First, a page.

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Are Grafted Vegetables for You?

Figure 1. Commercially produced grafted tomato plant.  Photo by Josh Freeman

Figure 1. Commercially produced grafted tomato plant. Photo by Josh Freeman

If you’ve grown fruit trees your likely familiar with the process of grafting. Grafting is the physical combination of a scion, the top of the plant, with a rootstock, bottom of the plant, of two different varieties or even different plant species. This is done to achieve a certain goal, disease resistance, dwarfing, improved fruit yield or improved fruit quality. While grafting of fruit trees is very common in the US, grafting of vegetables for open field production is very new. Vegetable grafting has been practiced around the world, especially in Asian countries for centuries and has recently gained significant use in European countries.

There are several reasons grafting has been slow to catch on in the US. Unlike other growing regions of the world, vegetable growers in the US have had ample land for rotation. Without such land, other growing regions have developed unmanageable soil-borne disease problems. US growers have also had soil fumigant systems that were effective at managing soil-borne disease. These two disease management techniques are becoming less available to US producers which has stoked interest in alternative methods such as grafting. Grafting can be accomplished on several different vegetables but is most used on melon, watermelon, and tomato.

Figure 2. Recently transplanted grafted tomato plant, it is important to keep graft unions above the soil line.  Photo by Josh Freeman

Figure 2. Recently transplanted grafted tomato plant, it is important to keep graft unions above the soil line. Photo by Josh Freeman

In other growing regions, grafting is being used to manage soil-borne disease and poor growing conditions such as saline soils. The primary interest in the US for open field production has been disease management. There are several soil-borne diseases such as Fusarium wilt of watermelon and bacterial wilt of tomato that resistant varieties aren’t available for and these diseases appear to be spreading in their incidence. Research has shown that certain graft combinations have been very successful at managing soil-borne diseases where there is no available varietal resistance. Although claims have been made about reduction in foliar disease by grafting, research data does not support that at this time. Grafted vegetables have also been shown to improve fruit yield under certain conditions.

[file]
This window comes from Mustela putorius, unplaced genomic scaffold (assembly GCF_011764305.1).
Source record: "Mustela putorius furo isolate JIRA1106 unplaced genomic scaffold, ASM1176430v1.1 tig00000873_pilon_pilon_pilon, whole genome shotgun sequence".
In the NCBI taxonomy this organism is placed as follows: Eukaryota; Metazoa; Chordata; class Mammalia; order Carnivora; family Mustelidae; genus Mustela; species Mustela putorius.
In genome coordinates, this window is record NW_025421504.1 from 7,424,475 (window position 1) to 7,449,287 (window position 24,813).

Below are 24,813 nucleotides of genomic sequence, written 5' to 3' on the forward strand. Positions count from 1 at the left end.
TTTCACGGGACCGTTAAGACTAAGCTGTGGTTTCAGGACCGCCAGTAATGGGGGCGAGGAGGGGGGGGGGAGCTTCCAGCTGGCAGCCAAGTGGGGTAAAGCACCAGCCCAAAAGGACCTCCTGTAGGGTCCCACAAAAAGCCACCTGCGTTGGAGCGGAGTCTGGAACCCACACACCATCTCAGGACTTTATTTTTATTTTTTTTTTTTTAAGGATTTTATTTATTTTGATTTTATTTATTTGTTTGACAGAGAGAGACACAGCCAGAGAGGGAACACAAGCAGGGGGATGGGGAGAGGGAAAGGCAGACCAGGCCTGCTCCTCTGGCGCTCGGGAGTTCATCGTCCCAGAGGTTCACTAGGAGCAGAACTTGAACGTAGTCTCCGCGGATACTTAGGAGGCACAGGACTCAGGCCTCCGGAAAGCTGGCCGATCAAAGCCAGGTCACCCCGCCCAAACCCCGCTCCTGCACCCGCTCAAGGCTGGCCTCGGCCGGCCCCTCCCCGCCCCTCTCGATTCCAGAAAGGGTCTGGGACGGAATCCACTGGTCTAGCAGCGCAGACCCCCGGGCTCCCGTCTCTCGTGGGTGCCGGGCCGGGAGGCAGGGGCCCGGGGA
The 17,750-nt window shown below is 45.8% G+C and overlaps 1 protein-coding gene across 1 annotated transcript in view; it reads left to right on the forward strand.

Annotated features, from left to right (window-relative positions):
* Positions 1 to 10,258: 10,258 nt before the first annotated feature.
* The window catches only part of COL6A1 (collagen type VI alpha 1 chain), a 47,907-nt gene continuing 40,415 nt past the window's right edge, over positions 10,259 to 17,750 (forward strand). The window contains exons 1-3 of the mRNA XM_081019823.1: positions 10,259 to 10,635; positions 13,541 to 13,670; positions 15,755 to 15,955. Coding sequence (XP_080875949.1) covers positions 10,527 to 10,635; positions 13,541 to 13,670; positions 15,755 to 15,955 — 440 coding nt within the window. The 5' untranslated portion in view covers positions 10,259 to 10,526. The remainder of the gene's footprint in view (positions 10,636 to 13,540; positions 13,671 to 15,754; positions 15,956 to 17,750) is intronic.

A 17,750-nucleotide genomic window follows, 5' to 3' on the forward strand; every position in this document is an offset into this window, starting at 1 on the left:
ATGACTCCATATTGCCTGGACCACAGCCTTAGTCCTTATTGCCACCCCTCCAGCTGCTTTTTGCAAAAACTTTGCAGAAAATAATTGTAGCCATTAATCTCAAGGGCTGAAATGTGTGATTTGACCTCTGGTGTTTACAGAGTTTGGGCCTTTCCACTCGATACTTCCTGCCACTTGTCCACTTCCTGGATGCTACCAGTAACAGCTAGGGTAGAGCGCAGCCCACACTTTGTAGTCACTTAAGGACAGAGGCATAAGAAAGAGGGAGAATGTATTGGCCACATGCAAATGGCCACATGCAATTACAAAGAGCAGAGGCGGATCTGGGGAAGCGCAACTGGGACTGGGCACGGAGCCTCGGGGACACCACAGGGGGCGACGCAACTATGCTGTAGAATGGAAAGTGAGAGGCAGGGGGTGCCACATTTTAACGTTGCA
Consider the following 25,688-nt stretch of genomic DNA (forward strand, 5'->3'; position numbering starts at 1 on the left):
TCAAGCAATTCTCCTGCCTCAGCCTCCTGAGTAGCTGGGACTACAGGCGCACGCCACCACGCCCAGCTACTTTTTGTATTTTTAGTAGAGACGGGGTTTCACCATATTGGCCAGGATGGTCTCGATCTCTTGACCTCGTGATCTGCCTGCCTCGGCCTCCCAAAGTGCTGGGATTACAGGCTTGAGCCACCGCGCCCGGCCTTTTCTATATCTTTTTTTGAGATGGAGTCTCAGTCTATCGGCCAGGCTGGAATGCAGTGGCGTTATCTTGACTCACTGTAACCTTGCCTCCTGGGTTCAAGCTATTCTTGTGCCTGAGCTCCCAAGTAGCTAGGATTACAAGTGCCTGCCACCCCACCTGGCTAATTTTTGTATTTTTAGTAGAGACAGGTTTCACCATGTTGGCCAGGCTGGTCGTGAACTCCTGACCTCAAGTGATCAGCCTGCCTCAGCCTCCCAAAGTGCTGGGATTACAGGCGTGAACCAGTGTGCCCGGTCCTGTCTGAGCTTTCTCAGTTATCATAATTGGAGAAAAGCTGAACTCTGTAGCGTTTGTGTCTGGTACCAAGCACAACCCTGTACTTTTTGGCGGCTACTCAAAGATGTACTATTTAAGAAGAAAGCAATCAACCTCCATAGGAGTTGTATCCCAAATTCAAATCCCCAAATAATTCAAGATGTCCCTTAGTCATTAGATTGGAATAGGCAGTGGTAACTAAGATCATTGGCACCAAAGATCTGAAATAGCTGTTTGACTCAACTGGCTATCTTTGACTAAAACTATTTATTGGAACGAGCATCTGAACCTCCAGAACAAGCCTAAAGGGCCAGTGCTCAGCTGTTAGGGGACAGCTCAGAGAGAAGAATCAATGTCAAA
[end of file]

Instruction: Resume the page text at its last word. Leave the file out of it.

Grafted vegetables have recently appeared in the market for commercial producers and homeowners. With a little practice, individuals can also produce their own grafted vegetables. Many different grafting methods can be used and some are easier to master than others. Grafting methods are outlined in the links to resources below.

Figure3. Grafted plants on the left, non-grafted on the right in a field severely infested with bacterial wilt.  Photo by Josh Freeman

Figure3. Grafted plants on the left, non-grafted on the right in a field severely infested with bacterial wilt. Photo by Josh Freeman

Often we field questions from producers and homeowners interested in growing grafted vegetables. When pressed, individuals often don’t have an economic or production reason for their interest, they are just curious. There’s nothing wrong with interest in something novel, which grafted vegetables are, but we suggest that producers view grafted vegetables as a tool to be used in an integrated pest management program. Grafted vegetables are not a miracle cure that will solve all growing problems but can likely help with some. Research is being conducted by many institutions in the US and new information on grafted plants is being discovered constantly. The future use of this technique has great potential for large and small US vegetable growers as well as in home gardens. Below are links to more resources on grafted vegetables.

Vegetable Grafting

Techniques for Melon Grafting

Grafting for Disease Resistance in Heirloom Tomatoes

 

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Author: Josh Freeman – joshuafr@ufl.edu

Dr. Freeman’s program focuses on vegetable and melon cropping systems important to the state and region. Much of his research and extension efforts are focused in the area of soil fumigants and fumigant alternatives for soil-borne pest and weed management. Many of the vegetable crops in Florida are produced using the plasticulture production system. For decades growers have relied on the soil fumigant methyl bromide for pest management. This chemistry is no longer available and Dr. Freeman’s program is addressing this issue.
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Josh Freeman

Permanent link to this article: http://okaloosa.ifas.ufl.edu/newsletters/2015/02/14/are-grafted-vegetables-for-you/